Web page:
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Poster Abstracts

Modelling the integration of care among professionals for children assisted with Long–Term Ventilated : A MOCHA study

Authors:

Daniela Luzi ,

National Research Council. Institute for Research on Population and Social Policies, Rome, IT
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Fabrizio Pecoraro,

National Research Council. Institute for Research on Population and Social Policies, Rome, IT
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Oscar Tamburis,

National Research Council. Institute for Research on Population and Social Policies, Rome, IT
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Miriam O’Shea,

School of Nursing & Midwifery. Trinity College Dublin, Dublin, IE
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Philip Larkin,

University of Lausanne, Centre Hospitalier Universitaire Vaudois, Faculté de Biologie et de Médecine, Institut Universitaire de Formation et de Recherche en Soins, Lausanne, CH
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Jay Berry,

Boston Children’s Hospital, Boston, GB
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Maria Brenner

School of Nursing & Midwifery. Trinity College Dublin, Dublin, IE
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Abstract

Introduction: Children dependent on Long-Term Ventilation (LTV) need the planning, provision and monitoring of complex services generally provided at home by professionals belonging to different settings. The collaboration among professionals improves the efficiency and the continuity of care especially when treating children with complex needs. In this paper patterns of collaboration have been analysed across the 30 EU/EEA countries of the MOCHA project using Unified Modelling Language (UML).

Methods: The level of collaboration was defined analysing the answers provided by local Country Agents (CAs) in a questionnaire adapted from standards of care for children with complex care needs. Particular attention was given to: management of the personalized plan, organization of the transition from the hospital to the child’s home, provision of general and preventive services and access to specialized services. Responses of the CAs were summarized using UML to capture: the professionals involved in each activity and their configuration in a multidisciplinary team (MDT) (Use case diagram); the flow of activities performed and the messages exchanged by the different actors/teams taking into account the location and the timeline of each activity (Activity diagram).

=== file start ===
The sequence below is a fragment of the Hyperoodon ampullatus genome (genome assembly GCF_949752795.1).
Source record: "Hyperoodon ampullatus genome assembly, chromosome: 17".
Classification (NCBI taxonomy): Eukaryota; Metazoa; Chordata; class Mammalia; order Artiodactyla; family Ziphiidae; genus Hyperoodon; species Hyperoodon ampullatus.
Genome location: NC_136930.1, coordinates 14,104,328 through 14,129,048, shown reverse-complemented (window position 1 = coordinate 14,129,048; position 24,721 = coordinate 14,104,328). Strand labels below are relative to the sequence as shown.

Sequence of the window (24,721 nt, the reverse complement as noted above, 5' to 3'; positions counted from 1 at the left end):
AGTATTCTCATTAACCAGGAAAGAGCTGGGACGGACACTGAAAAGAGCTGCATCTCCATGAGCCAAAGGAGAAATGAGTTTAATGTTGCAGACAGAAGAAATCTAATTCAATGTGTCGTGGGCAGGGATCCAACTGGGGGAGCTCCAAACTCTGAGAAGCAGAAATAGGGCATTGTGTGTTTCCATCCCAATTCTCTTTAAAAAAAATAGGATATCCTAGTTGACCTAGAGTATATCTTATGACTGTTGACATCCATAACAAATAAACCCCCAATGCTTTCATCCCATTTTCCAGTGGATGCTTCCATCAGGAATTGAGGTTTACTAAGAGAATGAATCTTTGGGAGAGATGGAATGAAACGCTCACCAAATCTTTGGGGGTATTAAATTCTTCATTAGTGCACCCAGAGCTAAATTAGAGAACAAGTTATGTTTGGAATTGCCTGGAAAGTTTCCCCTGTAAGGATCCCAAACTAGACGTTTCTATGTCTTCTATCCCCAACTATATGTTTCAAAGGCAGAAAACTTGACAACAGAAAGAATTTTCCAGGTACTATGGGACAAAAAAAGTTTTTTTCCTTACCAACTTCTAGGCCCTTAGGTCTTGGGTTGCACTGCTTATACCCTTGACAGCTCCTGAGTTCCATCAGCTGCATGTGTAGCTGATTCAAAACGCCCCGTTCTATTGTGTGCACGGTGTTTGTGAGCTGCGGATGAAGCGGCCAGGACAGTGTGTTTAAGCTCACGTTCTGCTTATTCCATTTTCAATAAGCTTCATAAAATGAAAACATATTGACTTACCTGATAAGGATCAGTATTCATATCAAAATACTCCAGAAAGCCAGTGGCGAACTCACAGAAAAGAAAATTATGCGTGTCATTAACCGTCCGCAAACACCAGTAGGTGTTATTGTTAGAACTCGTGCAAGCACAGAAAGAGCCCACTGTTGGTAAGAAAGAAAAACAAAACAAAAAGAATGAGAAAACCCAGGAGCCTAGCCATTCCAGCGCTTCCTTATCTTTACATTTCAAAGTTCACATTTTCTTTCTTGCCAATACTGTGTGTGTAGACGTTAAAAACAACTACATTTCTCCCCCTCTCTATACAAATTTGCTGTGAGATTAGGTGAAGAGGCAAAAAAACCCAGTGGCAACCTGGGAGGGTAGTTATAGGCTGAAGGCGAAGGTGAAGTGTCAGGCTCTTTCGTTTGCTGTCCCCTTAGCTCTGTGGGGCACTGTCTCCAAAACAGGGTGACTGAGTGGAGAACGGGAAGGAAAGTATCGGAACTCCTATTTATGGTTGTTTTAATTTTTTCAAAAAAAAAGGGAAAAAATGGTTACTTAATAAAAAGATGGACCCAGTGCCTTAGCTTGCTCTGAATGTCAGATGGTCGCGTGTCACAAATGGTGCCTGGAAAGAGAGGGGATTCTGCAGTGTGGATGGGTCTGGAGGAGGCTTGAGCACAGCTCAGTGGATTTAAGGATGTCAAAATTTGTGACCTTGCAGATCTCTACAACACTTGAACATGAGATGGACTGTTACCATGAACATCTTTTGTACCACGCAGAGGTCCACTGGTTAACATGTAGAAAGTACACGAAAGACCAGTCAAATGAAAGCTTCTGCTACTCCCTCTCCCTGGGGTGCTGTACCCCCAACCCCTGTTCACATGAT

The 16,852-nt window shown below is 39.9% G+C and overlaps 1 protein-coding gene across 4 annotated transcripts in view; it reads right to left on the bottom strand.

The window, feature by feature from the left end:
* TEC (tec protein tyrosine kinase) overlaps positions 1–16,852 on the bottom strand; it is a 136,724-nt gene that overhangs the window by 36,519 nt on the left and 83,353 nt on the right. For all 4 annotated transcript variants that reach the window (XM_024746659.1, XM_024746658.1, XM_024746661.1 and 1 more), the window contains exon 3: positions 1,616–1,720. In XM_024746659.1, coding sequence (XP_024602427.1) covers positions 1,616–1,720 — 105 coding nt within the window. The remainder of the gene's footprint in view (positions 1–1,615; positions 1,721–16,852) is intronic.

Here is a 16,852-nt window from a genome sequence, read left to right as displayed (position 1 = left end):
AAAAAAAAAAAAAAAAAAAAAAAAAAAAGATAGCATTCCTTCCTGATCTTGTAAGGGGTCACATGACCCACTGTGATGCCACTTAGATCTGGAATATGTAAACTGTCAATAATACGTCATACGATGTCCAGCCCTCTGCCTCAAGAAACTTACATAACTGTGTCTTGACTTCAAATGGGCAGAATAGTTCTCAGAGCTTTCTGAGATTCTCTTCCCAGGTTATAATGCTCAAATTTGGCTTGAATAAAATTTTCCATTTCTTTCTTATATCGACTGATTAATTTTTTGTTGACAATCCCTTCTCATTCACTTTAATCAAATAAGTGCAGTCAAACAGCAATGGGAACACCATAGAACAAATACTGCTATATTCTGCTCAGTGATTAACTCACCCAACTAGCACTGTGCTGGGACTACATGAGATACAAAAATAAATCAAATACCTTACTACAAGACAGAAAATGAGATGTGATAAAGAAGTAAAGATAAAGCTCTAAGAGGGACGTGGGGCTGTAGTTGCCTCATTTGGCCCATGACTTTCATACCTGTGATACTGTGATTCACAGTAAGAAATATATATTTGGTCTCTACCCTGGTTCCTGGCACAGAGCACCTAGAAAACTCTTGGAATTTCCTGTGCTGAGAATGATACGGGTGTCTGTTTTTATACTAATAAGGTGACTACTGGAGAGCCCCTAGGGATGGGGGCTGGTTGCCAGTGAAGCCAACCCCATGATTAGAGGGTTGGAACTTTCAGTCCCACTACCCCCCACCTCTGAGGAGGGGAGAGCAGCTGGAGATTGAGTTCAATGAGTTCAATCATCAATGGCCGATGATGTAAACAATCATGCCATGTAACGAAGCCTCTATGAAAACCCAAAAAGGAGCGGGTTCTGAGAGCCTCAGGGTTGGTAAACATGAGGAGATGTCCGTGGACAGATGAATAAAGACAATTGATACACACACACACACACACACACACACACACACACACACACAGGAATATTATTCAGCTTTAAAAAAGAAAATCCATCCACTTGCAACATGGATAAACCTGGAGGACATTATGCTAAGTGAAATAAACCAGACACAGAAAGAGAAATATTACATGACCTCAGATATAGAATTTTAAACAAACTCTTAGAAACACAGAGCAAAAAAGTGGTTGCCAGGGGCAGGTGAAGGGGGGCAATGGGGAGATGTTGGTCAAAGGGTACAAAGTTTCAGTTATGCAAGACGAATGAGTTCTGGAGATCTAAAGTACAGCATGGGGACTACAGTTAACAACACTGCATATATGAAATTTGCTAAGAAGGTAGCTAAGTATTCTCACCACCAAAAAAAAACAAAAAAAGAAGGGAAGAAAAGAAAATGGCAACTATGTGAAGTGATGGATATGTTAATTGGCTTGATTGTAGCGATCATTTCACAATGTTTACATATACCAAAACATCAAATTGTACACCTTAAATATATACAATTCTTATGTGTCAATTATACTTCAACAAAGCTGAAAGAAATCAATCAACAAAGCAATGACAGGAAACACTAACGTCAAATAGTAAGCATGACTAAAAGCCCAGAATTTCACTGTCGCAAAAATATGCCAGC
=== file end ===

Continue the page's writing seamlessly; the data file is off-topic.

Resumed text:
Results: Twenty-three CAs responded to the questionnaire. Within a high variety of patterns of collaboration, primary care professionals are involved in the majority of countries providing general services, while specialists continue to be a reference point also when the child is discharged at home. Moreover, the presence of a social worker within a MDT indicates a trend of including the social component for the children and their families. The adoption of a personalized plan is one of the optimum features in the treatment of complex care, in particular considering that it should include the procedures to access care in case of medical crisis.

Discussion: This approach provides important indications on the efficiency in performing and organizing health-related activities. The association of identified activities with data, such as number and cost of professionals, health outcomes and waiting times, could provide an in-depth analysis indicating best practices in the provision of care.

Conclusions: The adoption of a business process analysis allowed us to identify different patterns of collaboration that may be distributed along a continuum of integration. Moreover, the use UML made it possible to represent the different organizational features in place in the MOCHA countries to manage children with LTV in a comparable way.

Lessons learned: The adoption of a business process analysis contributed to the analysis of the integration of care among the primary, secondary and social level. It captured the patterns of care delivery in the highly dynamic, complex and multi-disciplinary nature of healthcare processes.

Limitations: The description of the care process is provided by a single CA that describes the actual situation in his/her country. Further analysis can help to capture regional variations, differences in terms of services provided in urban and rural areas or changes depending on the severity.

Suggestions for future research: Compare the results obtained for LTV with other complex care needs analysed in MOCHA such as, traumatic brain injury, intractable epilepsy.

How to Cite: Luzi D, Pecoraro F, Tamburis O, O’Shea M, Larkin P, Berry J, et al.. Modelling the integration of care among professionals for children assisted with Long–Term Ventilated : A MOCHA study. International Journal of Integrated Care. 2019;19(4):281. DOI: http://doi.org/10.5334/ijic.s3281
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Published on 08 Aug 2019.

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